Diamond in the dark


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Category: Trinidad Politics Date: 10 Mar 02

Our annual saturnalia this February did not succeed in doing what most of us hoped for desperately. By Ash Wednesday, neither were we distracted from the unsightly sight of our two leaders locking horns, nor did our long-festering rot, manifested now in our mass production of stupidly violent vacuous young men, disappear magically like a piece of tinsel in the Savannah dust.


We have been left in the lurch, living with the spectre of a country that is slowly unravelling, looking on helplessly at the wooly heap of our haemorrhaging potential. In this tangle, where colours run into one another haphazardly, we see the hope, literacy, productivity and innovation of our young people crumple up into young people behind barbed wires, preparing to use their cutlasses on fellow human beings as carelessly as they would split a coconut, sitting in jails or tawdry rooms, devoid of soul, consumed by rage and greed.


In another little heap, just as messy, we watch with growing dismay and disbelief at the utter lack of social conscience with which our leaders and those to whom we entrusted our taxes, our future, our lives, have misused our precious Treasury (which treasury in the developing world isn’t precious?) which they have pocketed, wasted, poured, pillaged and literally poured down drains.


Close to this corrupt heap, we see the victims - a parched, collapsed and damaged people who, with just a portion of those funds, would have been able to exercise basic human rights: Clean water, nourishing food, health care, long-term jobs. With just a portion of pillaged/wasted funds, politicians could have exercised their responsibilities; facilitated students to go on to secondary and tertiary education, thus ensuring our human capital, without which we all fall down like a house of cards, is intact.


They could have ensured that our young women are educated, so instead of depending on a man by getting pregnant for him, they can fulfill their potential as human beings, become economically self-sufficient, and contribute to the world, rather than forage from its garbage dumps.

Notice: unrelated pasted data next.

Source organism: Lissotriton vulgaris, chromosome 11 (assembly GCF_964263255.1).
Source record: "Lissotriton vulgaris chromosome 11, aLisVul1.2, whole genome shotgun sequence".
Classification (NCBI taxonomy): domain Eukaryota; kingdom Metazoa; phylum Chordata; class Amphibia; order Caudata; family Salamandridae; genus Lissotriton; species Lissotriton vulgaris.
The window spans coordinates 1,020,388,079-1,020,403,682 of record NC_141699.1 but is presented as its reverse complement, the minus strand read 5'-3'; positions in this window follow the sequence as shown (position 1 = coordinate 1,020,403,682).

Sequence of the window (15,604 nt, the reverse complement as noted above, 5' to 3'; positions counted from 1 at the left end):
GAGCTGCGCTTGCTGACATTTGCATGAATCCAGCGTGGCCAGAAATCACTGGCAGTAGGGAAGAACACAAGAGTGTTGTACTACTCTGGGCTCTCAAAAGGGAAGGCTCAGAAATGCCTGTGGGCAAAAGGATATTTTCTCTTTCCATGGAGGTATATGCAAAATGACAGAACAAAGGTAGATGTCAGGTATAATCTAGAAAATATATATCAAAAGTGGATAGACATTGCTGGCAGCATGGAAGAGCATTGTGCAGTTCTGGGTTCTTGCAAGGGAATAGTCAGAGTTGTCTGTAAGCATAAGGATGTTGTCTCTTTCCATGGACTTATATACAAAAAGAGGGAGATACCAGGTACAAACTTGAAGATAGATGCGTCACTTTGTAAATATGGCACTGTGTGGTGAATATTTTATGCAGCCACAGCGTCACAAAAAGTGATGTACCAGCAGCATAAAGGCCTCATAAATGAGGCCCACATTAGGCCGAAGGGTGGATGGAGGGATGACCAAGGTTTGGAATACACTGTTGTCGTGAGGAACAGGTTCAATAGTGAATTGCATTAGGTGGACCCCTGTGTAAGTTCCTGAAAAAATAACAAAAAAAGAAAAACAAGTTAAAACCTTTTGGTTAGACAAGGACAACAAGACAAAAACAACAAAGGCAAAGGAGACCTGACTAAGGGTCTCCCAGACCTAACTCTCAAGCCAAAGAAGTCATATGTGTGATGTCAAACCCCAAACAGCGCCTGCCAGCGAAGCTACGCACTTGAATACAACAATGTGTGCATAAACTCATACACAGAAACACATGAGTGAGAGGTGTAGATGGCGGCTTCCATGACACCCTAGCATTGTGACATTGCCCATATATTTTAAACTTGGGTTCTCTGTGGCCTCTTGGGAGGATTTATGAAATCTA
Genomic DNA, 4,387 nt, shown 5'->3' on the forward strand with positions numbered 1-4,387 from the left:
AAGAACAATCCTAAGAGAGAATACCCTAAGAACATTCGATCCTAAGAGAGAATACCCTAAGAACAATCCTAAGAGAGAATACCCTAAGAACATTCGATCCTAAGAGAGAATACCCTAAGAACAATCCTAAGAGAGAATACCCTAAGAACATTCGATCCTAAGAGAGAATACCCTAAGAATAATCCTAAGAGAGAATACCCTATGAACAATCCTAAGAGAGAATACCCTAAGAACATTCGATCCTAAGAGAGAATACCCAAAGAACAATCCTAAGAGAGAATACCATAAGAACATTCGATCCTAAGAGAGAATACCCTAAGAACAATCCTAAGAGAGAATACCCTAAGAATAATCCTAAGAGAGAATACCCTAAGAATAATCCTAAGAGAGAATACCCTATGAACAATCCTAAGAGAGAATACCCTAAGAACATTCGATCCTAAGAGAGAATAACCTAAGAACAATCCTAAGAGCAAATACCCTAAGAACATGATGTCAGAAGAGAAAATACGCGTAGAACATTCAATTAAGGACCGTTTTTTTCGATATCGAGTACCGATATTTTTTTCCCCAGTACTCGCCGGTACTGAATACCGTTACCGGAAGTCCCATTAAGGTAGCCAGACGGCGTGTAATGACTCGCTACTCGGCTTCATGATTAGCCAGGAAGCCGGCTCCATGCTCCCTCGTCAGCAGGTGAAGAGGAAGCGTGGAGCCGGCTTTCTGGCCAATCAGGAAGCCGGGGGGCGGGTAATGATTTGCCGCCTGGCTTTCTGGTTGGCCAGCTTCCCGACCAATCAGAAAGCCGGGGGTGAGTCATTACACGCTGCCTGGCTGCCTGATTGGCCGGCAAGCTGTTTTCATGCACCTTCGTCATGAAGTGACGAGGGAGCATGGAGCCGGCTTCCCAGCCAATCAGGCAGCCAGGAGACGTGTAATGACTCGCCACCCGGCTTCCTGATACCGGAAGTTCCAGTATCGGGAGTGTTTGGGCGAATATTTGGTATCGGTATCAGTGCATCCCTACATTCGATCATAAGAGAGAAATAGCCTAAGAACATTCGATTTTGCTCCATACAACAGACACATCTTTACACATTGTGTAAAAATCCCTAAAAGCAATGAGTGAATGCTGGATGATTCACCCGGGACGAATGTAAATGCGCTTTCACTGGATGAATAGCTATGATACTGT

They could have provided single, working mothers access to crèches and day care centres for their children so they don’t hurtle into the void unsupervised, and have an equal opportunity to make something of themselves.


Just a portion of those misused funds could have done that.


Instead, all Carnival did was toll alarm bells in the midst of crowds flowing like rivers down our streets, telling people to keep their guard up from murderous knives. The rot has seeped into our celebration.


Operation Anaconda sounds great, but until Parliament is reconvened, until there is a budget for the measures suggested, from increasing police presence to building communities, it will remain a band aid on crime.


But I have always maintained that all darkness carries its own diamond, flashing points of light out of which human hope is fashioned.  One such flash came in the form of a town meeting I attended at the Chinese Association by the Cascade/St Ann’s, community. It was their second such meeting.


The residents of this community had enough. They could no longer look on helplessly as their community haemorrhaged, unravelled. Their ‘protection committee’ mobilised its residents and got the MP for the area, Agriculture Minister John Rahael, to listen to their concerns first-hand. It was an explosion of democracy at its best. A solid, unified unit of more than 400 people speaking out.


A woman spoke of the unsanitary cemetery opposite her home that resembled a dump, hadn’t been cleaned for months and reeked with the stench of dead bodies dug only two or three feet. Young men repeatedly told their elders they don’t want to be criminals, and hate been looked at with suspicion. They pointed fingers at the business community, at the politicians on the podium, saying that by failing to create long-term jobs, they were creating the “demons of crime”.


A woman spoke of a street written off the maps, isolated, riddled with potholes, plagued with flooding, devoid of drains. Another spoke of an overflowing drain swarming with mosquitoes, breeding disease.


An older, articulate man, who had been unemployed for almost a decade, demonstrated the fight not to go over the edge: Become a tout, or vagrant. Women and men spoke of inadequate lighting, power cuts, congested roadways, broken pavements, crime and unemployment.


A man spoke of the enormous role Servol had played in taking thousands of youth off the streets, teaching them skills and integrating them into society. He urged politicians to pour funds into existing institutions to solve social problems, rather than attempting to score political points with new, unworkable ideas.


Almost everyone at that town meeting spoke of their disillusion with politics and politicians - of the fact that they no longer felt politics had anything to do with the people of this country at all. It made you think - multiply these problems with every community across the country - of how deep the rot has gone, how removed politicians are from reality.


But in these residents’ fight to reclaim their community - in their hands reaching out to one another, businessmen calling for the creation of a skills bank, women calling for mobile medical facilities for the elderly, the strong speaking on behalf of the vulnerable - I witnessed hope out of hopelessness.


With little stitches of purl and plain we can knit together a country, empower ourselves, and demand change and accountability the way the Cascade/St Ann’s residents did that day.


Flashing points of a diamond in the dark.

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All Articles Copyright Ira Mathur